Forum Hadriani was the northern-most Roman city on the European continent and the second oldest city of The Netherlands. It was located in the Roman province Germania Inferior and is mentioned on the Tabula Peutingeriana, a Roman road map.
The site Forum Hadriani formed the nucleus of the civitas of the Cananefates, who lived west of the Batavians. It was situated along the Fossa Corbulonis or Corbulo-canal. This waterway was established about 47 CE by the Roman general Gnaeus Domitius Corbulo, forming an important shortcut between the rivers Rhine and Meuse. After the Batavian Rebellion, in which they participated, the Cananefates became loyal allies of the Romans.
In 121 emperor Hadrian made a long voyage along the northwestern border of the empire, during which he visited the Cananefate town. He gave the town his own name, Forum Hadriani (Hadrian’s Market). An alternate name, maybe the only official name, was Municipium Aelium Cananefatium (Aelius being the family name of Hadrian). The shortened version of this name, MAC, has been found engraved in a couple of Roman milestones found in the neighbourhood.
About 270 CE, after several plagues and attacks by Saxon pirates, the Romans abandoned Forum Hadriani.
In 1771 a bronze right hand was excavated during garden work on the estate Arentsburg. This hand was used by Étienne Maurice Falconet as model for the equestrian statue of Peter the Great, The Bronze Horseman. The first scientific excavations at the site of Forum Hadriani were carried out by Caspar Reuvens, between 1827-1833. Reuvens held the first professorship Archaeology ever, worldwide. Reuvens died before he could publish his findings. More excavations were done between 1908 and 1915 by Jan Hendrik Holwerda, he published the results of Reuvens together with his own discoveries in a comprehensive monograph in 1923.References:
The Cloth Hall in Kraków dates to the Renaissance and is one of the city's most recognizable icons. It is the central feature of the main market square in the Kraków Old Town (listed as a UNESCO World Heritage Site since 1978).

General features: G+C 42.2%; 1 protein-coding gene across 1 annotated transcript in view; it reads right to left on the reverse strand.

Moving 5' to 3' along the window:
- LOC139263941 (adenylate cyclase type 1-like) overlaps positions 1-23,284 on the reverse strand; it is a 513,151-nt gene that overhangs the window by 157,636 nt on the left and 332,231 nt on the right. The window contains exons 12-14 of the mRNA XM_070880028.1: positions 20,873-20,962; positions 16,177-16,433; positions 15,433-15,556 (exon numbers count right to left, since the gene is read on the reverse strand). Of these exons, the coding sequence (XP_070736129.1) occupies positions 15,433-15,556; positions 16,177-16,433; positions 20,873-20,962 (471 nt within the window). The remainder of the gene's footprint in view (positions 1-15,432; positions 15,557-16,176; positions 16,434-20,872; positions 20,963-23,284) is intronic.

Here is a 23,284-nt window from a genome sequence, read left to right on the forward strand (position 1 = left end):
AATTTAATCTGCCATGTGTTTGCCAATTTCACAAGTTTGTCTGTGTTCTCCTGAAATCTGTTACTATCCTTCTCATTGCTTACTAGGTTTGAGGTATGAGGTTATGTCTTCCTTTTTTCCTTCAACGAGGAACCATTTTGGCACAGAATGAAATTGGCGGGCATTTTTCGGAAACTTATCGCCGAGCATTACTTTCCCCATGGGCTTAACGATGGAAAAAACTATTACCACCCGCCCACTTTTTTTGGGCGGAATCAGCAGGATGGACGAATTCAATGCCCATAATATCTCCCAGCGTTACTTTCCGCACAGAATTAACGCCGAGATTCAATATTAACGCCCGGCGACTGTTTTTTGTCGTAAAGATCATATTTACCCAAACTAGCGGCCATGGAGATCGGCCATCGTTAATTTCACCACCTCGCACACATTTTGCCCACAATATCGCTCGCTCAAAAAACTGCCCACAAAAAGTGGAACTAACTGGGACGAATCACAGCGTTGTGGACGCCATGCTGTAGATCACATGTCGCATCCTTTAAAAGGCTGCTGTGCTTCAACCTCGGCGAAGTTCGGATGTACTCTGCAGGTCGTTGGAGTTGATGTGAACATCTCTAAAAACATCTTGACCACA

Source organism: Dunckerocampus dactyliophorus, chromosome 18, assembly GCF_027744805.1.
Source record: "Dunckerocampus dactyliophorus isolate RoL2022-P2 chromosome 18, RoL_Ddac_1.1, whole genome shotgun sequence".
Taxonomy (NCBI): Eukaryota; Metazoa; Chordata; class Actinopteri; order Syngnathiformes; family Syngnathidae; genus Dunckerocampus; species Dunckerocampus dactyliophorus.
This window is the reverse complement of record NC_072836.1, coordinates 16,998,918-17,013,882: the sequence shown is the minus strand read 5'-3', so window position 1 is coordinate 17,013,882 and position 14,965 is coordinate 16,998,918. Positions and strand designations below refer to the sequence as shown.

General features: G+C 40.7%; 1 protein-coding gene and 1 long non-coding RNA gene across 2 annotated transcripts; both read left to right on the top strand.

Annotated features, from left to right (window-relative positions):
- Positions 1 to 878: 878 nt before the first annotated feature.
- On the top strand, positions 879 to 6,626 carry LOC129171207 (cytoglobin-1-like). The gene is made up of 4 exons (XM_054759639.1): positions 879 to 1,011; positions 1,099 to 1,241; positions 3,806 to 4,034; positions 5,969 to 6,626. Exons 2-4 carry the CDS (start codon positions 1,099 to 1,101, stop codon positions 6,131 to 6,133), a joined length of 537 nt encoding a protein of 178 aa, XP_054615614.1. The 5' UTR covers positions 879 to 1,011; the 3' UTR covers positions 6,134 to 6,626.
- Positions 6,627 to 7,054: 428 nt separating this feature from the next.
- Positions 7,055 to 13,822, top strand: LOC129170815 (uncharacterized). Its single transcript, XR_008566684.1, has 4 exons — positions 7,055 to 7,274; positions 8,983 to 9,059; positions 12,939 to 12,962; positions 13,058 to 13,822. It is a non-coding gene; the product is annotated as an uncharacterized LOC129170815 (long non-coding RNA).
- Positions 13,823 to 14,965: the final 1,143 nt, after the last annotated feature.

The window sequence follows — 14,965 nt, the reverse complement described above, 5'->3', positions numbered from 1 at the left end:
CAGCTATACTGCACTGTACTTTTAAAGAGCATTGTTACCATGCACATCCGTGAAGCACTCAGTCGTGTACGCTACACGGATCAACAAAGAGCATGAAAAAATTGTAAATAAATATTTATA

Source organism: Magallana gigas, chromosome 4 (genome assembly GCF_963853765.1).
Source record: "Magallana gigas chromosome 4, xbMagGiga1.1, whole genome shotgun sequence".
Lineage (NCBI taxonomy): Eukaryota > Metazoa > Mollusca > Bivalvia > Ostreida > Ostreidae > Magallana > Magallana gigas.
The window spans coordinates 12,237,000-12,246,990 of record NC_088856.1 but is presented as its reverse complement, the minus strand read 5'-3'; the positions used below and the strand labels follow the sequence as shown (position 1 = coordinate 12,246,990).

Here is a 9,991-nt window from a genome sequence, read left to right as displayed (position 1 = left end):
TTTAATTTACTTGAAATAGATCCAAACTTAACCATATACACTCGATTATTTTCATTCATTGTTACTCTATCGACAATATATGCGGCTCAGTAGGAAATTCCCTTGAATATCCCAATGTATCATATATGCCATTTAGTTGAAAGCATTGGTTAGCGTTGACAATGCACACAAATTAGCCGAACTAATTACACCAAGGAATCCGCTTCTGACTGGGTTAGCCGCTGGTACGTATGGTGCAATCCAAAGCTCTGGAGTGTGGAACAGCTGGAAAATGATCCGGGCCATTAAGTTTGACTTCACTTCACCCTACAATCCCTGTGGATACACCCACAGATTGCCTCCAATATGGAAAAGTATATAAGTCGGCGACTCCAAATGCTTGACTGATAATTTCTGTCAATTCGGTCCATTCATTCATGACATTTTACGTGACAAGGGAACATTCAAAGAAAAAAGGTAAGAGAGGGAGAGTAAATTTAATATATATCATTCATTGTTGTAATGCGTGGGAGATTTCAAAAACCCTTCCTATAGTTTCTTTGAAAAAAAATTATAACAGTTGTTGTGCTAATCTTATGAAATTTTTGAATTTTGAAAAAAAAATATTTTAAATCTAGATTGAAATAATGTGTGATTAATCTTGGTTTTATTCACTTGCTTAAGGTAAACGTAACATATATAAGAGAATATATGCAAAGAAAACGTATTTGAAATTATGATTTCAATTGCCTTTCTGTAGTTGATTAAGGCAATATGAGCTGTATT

The hall was once a major centre of international trade. Traveling merchants met there to discuss business and to barter. During its golden age in the 15th century, the hall was the source of a variety of exotic imports from the east – spices, silk, leather and wax – while Kraków itself exported textiles, lead, and salt from the Wieliczka Salt Mine.
Kraków was Poland's capital city and was among the largest cities in Europe already from before the time of the Renaissance. However, its decline started with the move of the capital to Warsaw in the very end of the 16th century. The city's decline was hastened by wars and politics leading to the Partitions of Poland at the end of the 18th century. By the time of the architectural restoration proposed for the cloth hall in 1870 under Austrian rule, much of the historic city center was decrepit. A change in political and economic fortunes for the Kingdom of Galicia and Lodomeria ushered in a revival due to newly established Legislative Assembly or Sejm of the Land. The successful renovation of the Cloth Hall, based on design by Tomasz Pryliński and supervised by Mayor Mikołaj Zyblikiewicz, Sejm Marshal, was one of the most notable achievements of this period.
The hall has hosted many distinguished guests over the centuries and is still used to entertain monarchs and dignitaries, such as Charles, Prince of Wales and Emperor Akihito of Japan, who was welcomed here in 2002. In the past, balls were held here, most notably after Prince Józef Poniatowski had briefly liberated the city from the Austrians in 1809. Aside from its history and cultural value, the hall still is still used as a center of commerce.
On the upper floor of the hall is the Sukiennice Museum division of the National Museum, Kraków. It holds the largest permanent exhibit of the 19th-century Polish painting and sculpture, in four grand exhibition halls arranged by historical period and the theme extending into an entire artistic epoch. The museum was upgraded in 2010 with new technical equipment, storerooms, service spaces as well as improved thematic layout for the display.
The Gallery of 19th-Century Polish Art was a major cultural venue from the moment it opened on October 7, 1879. It features late Baroque, Rococo, and Classicist 18th-century portraits and battle scenes by Polish and foreign pre-Romantics.